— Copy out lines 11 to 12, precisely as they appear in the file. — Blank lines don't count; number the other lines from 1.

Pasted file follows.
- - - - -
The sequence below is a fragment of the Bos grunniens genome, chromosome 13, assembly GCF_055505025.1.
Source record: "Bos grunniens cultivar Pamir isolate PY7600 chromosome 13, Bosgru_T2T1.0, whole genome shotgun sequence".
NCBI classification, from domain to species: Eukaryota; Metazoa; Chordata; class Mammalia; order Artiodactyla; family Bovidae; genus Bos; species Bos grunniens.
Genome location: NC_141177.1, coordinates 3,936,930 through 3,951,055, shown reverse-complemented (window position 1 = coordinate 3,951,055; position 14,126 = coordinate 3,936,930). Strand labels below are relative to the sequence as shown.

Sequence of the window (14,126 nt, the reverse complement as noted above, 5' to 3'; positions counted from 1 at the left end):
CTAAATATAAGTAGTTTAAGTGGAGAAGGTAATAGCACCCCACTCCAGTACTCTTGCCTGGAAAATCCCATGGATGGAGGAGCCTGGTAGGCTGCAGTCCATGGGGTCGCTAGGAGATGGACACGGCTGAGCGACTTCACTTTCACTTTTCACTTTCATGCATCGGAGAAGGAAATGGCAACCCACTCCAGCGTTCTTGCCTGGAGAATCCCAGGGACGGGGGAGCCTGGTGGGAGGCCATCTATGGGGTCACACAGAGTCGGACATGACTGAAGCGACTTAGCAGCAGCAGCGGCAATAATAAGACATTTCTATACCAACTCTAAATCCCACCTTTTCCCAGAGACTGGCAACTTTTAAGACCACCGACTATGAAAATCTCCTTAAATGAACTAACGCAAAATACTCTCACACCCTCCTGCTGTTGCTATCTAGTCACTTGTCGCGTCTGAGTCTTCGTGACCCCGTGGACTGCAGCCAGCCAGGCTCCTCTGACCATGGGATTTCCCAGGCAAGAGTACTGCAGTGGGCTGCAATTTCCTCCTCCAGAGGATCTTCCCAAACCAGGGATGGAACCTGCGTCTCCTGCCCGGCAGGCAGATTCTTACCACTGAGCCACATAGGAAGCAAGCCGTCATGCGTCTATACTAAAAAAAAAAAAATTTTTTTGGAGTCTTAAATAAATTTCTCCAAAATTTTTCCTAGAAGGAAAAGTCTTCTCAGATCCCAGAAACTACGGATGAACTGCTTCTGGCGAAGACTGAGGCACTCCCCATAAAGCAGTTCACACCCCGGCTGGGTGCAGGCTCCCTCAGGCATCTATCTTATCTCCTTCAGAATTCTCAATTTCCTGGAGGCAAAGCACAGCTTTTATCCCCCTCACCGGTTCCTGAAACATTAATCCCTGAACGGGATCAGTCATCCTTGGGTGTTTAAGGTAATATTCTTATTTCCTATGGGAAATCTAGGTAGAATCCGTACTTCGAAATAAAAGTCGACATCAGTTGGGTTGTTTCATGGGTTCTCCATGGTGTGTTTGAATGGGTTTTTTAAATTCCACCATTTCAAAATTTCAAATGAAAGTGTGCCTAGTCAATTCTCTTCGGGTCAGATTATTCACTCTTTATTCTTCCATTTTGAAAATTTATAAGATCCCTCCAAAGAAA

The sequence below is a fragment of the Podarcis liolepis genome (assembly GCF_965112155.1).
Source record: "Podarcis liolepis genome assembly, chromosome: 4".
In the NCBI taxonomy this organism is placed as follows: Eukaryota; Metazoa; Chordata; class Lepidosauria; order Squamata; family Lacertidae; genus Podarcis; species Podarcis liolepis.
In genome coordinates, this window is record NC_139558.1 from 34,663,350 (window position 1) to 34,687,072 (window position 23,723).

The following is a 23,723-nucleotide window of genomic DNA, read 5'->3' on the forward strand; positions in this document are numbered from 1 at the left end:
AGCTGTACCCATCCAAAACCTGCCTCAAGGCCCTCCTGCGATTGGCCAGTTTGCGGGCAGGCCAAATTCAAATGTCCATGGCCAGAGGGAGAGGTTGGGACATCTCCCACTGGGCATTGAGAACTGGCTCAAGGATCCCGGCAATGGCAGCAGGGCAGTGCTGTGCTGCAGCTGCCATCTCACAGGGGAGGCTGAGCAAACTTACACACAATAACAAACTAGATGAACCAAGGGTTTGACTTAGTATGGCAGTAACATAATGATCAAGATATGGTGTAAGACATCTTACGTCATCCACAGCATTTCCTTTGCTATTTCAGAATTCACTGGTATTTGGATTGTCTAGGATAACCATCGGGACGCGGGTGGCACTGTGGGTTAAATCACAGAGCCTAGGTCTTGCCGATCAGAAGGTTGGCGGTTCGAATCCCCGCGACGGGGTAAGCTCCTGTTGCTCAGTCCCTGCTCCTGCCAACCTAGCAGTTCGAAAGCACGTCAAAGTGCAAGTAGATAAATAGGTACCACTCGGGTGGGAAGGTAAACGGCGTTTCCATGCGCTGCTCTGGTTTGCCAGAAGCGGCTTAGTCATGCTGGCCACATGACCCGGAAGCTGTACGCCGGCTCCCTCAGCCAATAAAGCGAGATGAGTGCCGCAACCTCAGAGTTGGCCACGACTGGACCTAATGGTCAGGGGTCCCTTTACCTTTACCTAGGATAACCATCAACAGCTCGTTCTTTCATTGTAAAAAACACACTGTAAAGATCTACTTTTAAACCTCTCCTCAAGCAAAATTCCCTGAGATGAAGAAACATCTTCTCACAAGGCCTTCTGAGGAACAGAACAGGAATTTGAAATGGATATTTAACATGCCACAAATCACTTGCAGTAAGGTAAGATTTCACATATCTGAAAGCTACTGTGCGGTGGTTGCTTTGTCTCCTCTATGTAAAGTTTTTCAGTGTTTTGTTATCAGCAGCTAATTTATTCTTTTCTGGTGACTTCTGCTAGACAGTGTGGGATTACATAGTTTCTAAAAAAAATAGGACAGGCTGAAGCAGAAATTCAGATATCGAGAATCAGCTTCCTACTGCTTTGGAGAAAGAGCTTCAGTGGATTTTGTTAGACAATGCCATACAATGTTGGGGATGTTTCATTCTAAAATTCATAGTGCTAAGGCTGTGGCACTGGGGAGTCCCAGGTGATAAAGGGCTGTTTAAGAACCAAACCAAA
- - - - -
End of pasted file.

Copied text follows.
The following is a 23,723-nucleotide window of genomic DNA, read 5'->3' on the forward strand; positions in this document are numbered from 1 at the left end:
AGCTGTACCCATCCAAAACCTGCCTCAAGGCCCTCCTGCGATTGGCCAGTTTGCGGGCAGGCCAAATTCAAATGTCCATGGCCAGAGGGAGAGGTTGGGACATCTCCCACTGGGCATTGAGAACTGGCTCAAGGATCCCGGCAATGGCAGCAGGGCAGTGCTGTGCTGCAGCTGCCATCTCACAGGGGAGGCTGAGCAAACTTACACACAATAACAAACTAGATGAACCAAGGGTTTGACTTAGTATGGCAGTAACATAATGATCAAGATATGGTGTAAGACATCTTACGTCATCCACAGCATTTCCTTTGCTATTTCAGAATTCACTGGTATTTGGATTGTCTAGGATAACCATCGGGACGCGGGTGGCACTGTGGGTTAAATCACAGAGCCTAGGTCTTGCCGATCAGAAGGTTGGCGGTTCGAATCCCCGCGACGGGGTAAGCTCCTGTTGCTCAGTCCCTGCTCCTGCCAACCTAGCAGTTCGAAAGCACGTCAAAGTGCAAGTAGATAAATAGGTACCACTCGGGTGGGAAGGTAAACGGCGTTTCCATGCGCTGCTCTGGTTTGCCAGAAGCGGCTTAGTCATGCTGGCCACATGACCCGGAAGCTGTACGCCGGCTCCCTCAGCCAATAAAGCGAGATGAGTGCCGCAACCTCAGAGTTGGCCACGACTGGACCTAATGGTCAGGGGTCCCTTTACCTTTACCTAGGATAACCATCAACAGCTCGTTCTTTCATTGTAAAAAACACACTGTAAAGATCTACTTTTAAACCTCTCCTCAAGCAAAATTCCCTGAGATGAAGAAACATCTTCTCACAAGGCCTTCTGAGGAACAGAACAGGAATTTGAAATGGATATTTAACATGCCACAAATCACTTGCAGTAAGGTAAGATTTCACATATCTGAAAGCTACTGTGCGGTGGTTGCTTTGTCTCCTCTATGTAAAGTTTTTCAGTGTTTTGTTATCAGCAGCTAATTTATTCTTTTCTGGTGACTTCTGCTAGACAGTGTGGGATTACATAGTTTCTAAAAAAAATAGGACAGGCTGAAGCAGAAATTCAGATATCGAGAATCAGCTTCCTACTGCTTTGGAGAAAGAGCTTCAGTGGATTTTGTTAGACAATGCCATACAATGTTGGGGATGTTTCATTCTAAAATTCATAGTGCTAAGGCTGTGGCACTGGGGAGTCCCAGGTGATAAAGGGCTGTTTAAGAACCAAACCAAA